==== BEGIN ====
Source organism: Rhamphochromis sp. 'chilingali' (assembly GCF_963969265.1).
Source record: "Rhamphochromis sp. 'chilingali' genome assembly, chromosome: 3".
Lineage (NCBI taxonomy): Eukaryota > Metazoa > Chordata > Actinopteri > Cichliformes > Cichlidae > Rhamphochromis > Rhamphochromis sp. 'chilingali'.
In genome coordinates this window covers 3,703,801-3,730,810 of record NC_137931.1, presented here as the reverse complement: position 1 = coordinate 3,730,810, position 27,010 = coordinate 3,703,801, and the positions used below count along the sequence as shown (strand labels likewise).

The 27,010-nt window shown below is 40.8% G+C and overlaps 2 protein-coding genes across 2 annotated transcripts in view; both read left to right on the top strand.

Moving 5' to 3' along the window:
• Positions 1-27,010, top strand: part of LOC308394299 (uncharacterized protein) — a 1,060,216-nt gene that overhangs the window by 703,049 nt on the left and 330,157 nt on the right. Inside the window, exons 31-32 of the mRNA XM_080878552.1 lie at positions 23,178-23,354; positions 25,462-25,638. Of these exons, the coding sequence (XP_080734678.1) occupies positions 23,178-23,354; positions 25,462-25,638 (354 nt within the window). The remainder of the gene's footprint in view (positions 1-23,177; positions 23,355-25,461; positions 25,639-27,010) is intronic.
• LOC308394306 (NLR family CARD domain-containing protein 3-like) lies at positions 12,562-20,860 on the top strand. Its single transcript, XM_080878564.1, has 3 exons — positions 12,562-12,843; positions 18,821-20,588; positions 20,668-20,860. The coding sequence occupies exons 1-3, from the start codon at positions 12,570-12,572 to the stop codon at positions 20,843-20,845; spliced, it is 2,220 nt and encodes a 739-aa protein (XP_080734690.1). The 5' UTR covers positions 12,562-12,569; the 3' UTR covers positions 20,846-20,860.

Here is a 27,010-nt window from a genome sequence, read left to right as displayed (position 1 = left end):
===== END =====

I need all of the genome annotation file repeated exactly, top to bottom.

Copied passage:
Source organism: Rhamphochromis sp. 'chilingali' (assembly GCF_963969265.1).
Source record: "Rhamphochromis sp. 'chilingali' genome assembly, chromosome: 3".
Lineage (NCBI taxonomy): Eukaryota > Metazoa > Chordata > Actinopteri > Cichliformes > Cichlidae > Rhamphochromis > Rhamphochromis sp. 'chilingali'.
In genome coordinates this window covers 3,703,801-3,730,810 of record NC_137931.1, presented here as the reverse complement: position 1 = coordinate 3,730,810, position 27,010 = coordinate 3,703,801, and the positions used below count along the sequence as shown (strand labels likewise).

The 27,010-nt window shown below is 40.8% G+C and overlaps 2 protein-coding genes across 2 annotated transcripts in view; both read left to right on the top strand.

Moving 5' to 3' along the window:
• Positions 1-27,010, top strand: part of LOC308394299 (uncharacterized protein) — a 1,060,216-nt gene that overhangs the window by 703,049 nt on the left and 330,157 nt on the right. Inside the window, exons 31-32 of the mRNA XM_080878552.1 lie at positions 23,178-23,354; positions 25,462-25,638. Of these exons, the coding sequence (XP_080734678.1) occupies positions 23,178-23,354; positions 25,462-25,638 (354 nt within the window). The remainder of the gene's footprint in view (positions 1-23,177; positions 23,355-25,461; positions 25,639-27,010) is intronic.
• LOC308394306 (NLR family CARD domain-containing protein 3-like) lies at positions 12,562-20,860 on the top strand. Its single transcript, XM_080878564.1, has 3 exons — positions 12,562-12,843; positions 18,821-20,588; positions 20,668-20,860. The coding sequence occupies exons 1-3, from the start codon at positions 12,570-12,572 to the stop codon at positions 20,843-20,845; spliced, it is 2,220 nt and encodes a 739-aa protein (XP_080734690.1). The 5' UTR covers positions 12,562-12,569; the 3' UTR covers positions 20,846-20,860.

Here is a 27,010-nt window from a genome sequence, read left to right as displayed (position 1 = left end):